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What can PPPs add in pursuit of the SDGs?


PPPs are not new forms for financing and implementing large infrastructure projects, but in view of tight public budgets and financing shortages for essential infrastructure, they have gained increasing attention of policy makers. This is particularly so in view of the SDG-investment gap of $2.5 trillion annually for developing countries alone (see figure I.1).[1]

Figure I.1: Estimated annual investment needs and potential private sector contribution 2015-2030 (trillions of dollars)

Source: © UNCTAD, WIR 2014, figure IV.3

  • Some communities or groups are particularly vulnerable to financing shortages for essential infrastructure.
  • In determining how private sector contribution may add to the pursuit of the SDGs, the goals aimed at addressing the needs of vulnerable individuals and communities (such as those focusing on energy, water and sanitation, gender and equality) need be carefully considered.[2]
  • UNCTAD data shows that private sector contribution in key SDG areas is low (see figure I.2).
  • Private sources of investment can be useful to help close these funding gaps.

Figure I.2: Example of investment needs in vulnerable and excluded groups

Source: © UNCTAD, WIR 2014, figure IV.2

    • There is an increasing international consensus on the relevance of PPPs for the promotion of sustainable development.
      • The relevance of PPPs was highlighted by States in the Addis Ababa Action Agenda (AAAA) adopted at the Third Conference on Financing for Development: “[B]oth public and private investment have key roles to play in infrastructure financing, including through (…) public private partnerships (…) Projects involving blended finance, including public-private partnerships, should share risks and reward fairly, include clear accountability mechanisms and meet social and environmental standards. We will therefore build capacity to enter into public-private partnerships, including with regard to planning, contract negotiation, management, accounting and budgeting for contingent liabilities. We also commit to holding inclusive, open and transparent discussions when developing and adopting guidelines and documentation for the use of public-private partnerships and to build a knowledge base and share lessons learned through regional and global forums.” [3]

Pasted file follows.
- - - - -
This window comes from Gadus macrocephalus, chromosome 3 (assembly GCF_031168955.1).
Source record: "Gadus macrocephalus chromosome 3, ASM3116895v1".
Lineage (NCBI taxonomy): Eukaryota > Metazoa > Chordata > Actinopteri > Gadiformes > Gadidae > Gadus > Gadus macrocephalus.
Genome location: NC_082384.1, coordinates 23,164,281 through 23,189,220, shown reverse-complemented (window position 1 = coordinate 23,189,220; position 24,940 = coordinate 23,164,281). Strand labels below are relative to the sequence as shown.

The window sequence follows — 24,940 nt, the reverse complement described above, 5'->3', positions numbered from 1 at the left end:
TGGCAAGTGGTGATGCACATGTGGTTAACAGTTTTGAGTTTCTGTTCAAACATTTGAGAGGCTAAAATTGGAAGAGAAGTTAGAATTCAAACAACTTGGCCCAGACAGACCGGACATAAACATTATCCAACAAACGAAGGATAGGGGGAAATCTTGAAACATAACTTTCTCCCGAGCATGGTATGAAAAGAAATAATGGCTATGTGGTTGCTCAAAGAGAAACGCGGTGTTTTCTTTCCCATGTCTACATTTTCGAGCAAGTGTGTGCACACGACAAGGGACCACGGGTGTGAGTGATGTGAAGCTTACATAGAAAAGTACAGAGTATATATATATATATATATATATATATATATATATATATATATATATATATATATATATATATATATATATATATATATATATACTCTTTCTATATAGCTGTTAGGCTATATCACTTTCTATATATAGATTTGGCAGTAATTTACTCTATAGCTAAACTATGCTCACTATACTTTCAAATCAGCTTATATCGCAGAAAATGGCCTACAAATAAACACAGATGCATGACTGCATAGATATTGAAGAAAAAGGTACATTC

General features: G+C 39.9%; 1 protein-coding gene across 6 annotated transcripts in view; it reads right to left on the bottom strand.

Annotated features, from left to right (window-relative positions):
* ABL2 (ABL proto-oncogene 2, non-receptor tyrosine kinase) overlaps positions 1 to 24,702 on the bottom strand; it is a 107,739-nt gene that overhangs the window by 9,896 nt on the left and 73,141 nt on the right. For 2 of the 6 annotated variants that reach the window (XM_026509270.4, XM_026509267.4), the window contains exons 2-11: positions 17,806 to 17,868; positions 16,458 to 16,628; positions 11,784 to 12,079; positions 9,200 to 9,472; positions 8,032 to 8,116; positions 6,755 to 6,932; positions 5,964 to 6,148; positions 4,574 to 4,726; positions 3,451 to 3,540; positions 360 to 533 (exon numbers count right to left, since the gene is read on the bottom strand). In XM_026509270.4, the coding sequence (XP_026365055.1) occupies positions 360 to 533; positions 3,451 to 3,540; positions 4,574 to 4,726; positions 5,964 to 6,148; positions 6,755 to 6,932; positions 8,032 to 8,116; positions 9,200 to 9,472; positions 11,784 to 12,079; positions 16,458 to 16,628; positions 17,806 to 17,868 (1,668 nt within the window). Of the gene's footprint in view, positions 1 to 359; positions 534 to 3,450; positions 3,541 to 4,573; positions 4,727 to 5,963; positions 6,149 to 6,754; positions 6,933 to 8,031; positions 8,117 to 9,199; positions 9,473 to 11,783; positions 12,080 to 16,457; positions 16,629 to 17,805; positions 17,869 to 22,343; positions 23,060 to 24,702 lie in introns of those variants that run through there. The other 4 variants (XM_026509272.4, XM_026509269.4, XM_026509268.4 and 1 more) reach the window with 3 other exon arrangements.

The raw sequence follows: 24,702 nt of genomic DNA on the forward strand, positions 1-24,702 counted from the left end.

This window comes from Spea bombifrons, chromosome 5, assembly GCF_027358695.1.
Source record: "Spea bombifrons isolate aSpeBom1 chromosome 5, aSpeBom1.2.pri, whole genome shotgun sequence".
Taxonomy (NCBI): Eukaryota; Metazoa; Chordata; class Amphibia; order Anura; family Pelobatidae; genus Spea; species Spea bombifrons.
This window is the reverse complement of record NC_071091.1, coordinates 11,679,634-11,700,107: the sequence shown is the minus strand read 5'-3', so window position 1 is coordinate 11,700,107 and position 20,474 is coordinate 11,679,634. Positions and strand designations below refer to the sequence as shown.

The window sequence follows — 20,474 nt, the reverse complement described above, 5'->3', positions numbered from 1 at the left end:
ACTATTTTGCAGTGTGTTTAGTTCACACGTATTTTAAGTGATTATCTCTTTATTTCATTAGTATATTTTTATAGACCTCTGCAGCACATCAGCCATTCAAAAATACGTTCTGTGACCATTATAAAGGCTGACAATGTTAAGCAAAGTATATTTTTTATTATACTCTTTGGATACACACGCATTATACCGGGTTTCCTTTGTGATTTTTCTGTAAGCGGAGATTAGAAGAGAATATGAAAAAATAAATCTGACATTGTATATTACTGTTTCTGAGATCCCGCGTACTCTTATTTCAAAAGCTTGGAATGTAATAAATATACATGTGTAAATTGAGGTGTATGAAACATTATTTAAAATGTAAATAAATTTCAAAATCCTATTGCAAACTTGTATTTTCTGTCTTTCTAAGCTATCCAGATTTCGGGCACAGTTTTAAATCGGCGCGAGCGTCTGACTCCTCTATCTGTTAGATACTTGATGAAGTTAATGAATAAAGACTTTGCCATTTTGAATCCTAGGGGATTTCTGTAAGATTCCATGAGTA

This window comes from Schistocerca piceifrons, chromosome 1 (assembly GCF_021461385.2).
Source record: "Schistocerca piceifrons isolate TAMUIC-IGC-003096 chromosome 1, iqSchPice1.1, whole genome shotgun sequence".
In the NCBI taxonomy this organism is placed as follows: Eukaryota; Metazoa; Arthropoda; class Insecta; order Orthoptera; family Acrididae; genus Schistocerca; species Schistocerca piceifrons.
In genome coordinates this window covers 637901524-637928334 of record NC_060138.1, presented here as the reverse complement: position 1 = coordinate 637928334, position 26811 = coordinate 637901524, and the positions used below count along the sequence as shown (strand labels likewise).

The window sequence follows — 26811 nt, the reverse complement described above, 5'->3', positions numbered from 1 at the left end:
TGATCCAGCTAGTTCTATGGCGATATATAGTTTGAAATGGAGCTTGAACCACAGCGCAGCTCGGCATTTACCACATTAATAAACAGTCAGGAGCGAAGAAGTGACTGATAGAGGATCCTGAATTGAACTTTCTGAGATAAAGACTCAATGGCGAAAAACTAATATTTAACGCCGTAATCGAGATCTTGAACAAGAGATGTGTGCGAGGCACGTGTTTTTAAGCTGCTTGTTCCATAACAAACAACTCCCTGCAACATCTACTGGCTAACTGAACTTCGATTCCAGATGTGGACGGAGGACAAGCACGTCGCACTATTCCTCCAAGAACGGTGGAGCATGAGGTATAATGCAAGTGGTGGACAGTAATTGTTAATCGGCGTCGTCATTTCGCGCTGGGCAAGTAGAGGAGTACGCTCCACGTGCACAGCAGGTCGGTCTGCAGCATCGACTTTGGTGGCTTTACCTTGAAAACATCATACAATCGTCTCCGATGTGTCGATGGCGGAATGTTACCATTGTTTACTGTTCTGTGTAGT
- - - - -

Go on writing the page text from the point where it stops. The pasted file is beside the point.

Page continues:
• The Nairobi Maafikiano, the outcome document at UNCTAD’s Fourteenth Conference (UNCTAD XIV), addressed the role that private sector involvement and financing could play for the achievement of the SDGs.[4]

[1] UNCTAD, World Investment Report 2014: Investing in the SDGs: An Action Plan (UNCTAD 2014) 140.

[2] WIR 2014 (n 11) 144-45.

[3] Addis Ababa Action Agenda, Third International Conference on Financing for Development (13-16 July 2015), endorsed by the UN General Assembly in its resolution 69/313 of 27 July 2015, para 48.

[4] UNCTAD, Nairobi Maafikiano, “From decision to action: Moving towards an inclusive and equitable global economic environment for trade and development”, Fourteenth Session, Nairobi 17-22 July 2016, TD/51/Add.2, in particular paras 50 and 68.